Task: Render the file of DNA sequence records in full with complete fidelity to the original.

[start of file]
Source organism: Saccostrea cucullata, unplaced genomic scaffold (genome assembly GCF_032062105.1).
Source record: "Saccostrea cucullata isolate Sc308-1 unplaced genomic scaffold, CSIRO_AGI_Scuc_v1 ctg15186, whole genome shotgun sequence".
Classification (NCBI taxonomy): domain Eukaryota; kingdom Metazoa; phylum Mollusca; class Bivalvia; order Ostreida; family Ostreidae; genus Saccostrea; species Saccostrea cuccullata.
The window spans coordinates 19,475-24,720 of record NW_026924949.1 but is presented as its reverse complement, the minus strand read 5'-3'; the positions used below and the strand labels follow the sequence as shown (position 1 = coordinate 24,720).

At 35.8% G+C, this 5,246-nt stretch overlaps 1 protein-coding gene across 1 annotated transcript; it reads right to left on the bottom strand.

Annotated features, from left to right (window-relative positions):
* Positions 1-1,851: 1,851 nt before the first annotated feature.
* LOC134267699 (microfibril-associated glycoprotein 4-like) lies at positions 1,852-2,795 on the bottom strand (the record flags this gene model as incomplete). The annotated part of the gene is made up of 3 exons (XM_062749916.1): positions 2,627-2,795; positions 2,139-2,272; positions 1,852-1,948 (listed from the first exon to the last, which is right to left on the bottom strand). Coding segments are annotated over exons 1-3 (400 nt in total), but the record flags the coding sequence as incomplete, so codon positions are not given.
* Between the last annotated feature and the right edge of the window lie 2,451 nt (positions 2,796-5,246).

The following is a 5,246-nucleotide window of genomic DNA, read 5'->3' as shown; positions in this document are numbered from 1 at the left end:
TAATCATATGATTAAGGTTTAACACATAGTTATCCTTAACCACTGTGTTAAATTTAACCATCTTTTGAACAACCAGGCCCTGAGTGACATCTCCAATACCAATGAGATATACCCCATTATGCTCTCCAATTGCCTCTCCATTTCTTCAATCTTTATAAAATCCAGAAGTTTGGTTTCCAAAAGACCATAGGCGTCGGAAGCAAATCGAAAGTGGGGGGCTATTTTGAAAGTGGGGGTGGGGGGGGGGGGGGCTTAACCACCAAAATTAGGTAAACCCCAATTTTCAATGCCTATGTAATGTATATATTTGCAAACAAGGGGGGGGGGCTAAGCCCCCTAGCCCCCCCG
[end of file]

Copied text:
Source organism: Saccostrea cucullata, unplaced genomic scaffold (genome assembly GCF_032062105.1).
Source record: "Saccostrea cucullata isolate Sc308-1 unplaced genomic scaffold, CSIRO_AGI_Scuc_v1 ctg15186, whole genome shotgun sequence".
Classification (NCBI taxonomy): domain Eukaryota; kingdom Metazoa; phylum Mollusca; class Bivalvia; order Ostreida; family Ostreidae; genus Saccostrea; species Saccostrea cuccullata.
The window spans coordinates 19,475-24,720 of record NW_026924949.1 but is presented as its reverse complement, the minus strand read 5'-3'; the positions used below and the strand labels follow the sequence as shown (position 1 = coordinate 24,720).

At 35.8% G+C, this 5,246-nt stretch overlaps 1 protein-coding gene across 1 annotated transcript; it reads right to left on the bottom strand.

Annotated features, from left to right (window-relative positions):
* Positions 1-1,851: 1,851 nt before the first annotated feature.
* LOC134267699 (microfibril-associated glycoprotein 4-like) lies at positions 1,852-2,795 on the bottom strand (the record flags this gene model as incomplete). The annotated part of the gene is made up of 3 exons (XM_062749916.1): positions 2,627-2,795; positions 2,139-2,272; positions 1,852-1,948 (listed from the first exon to the last, which is right to left on the bottom strand). Coding segments are annotated over exons 1-3 (400 nt in total), but the record flags the coding sequence as incomplete, so codon positions are not given.
* Between the last annotated feature and the right edge of the window lie 2,451 nt (positions 2,796-5,246).

The following is a 5,246-nucleotide window of genomic DNA, read 5'->3' as shown; positions in this document are numbered from 1 at the left end:
TAATCATATGATTAAGGTTTAACACATAGTTATCCTTAACCACTGTGTTAAATTTAACCATCTTTTGAACAACCAGGCCCTGAGTGACATCTCCAATACCAATGAGATATACCCCATTATGCTCTCCAATTGCCTCTCCATTTCTTCAATCTTTATAAAATCCAGAAGTTTGGTTTCCAAAAGACCATAGGCGTCGGAAGCAAATCGAAAGTGGGGGGCTATTTTGAAAGTGGGGGTGGGGGGGGGGGGGGCTTAACCACCAAAATTAGGTAAACCCCAATTTTCAATGCCTATGTAATGTATATATTTGCAAACAAGGGGGGGGGGCTAAGCCCCCTAGCCCCCCCG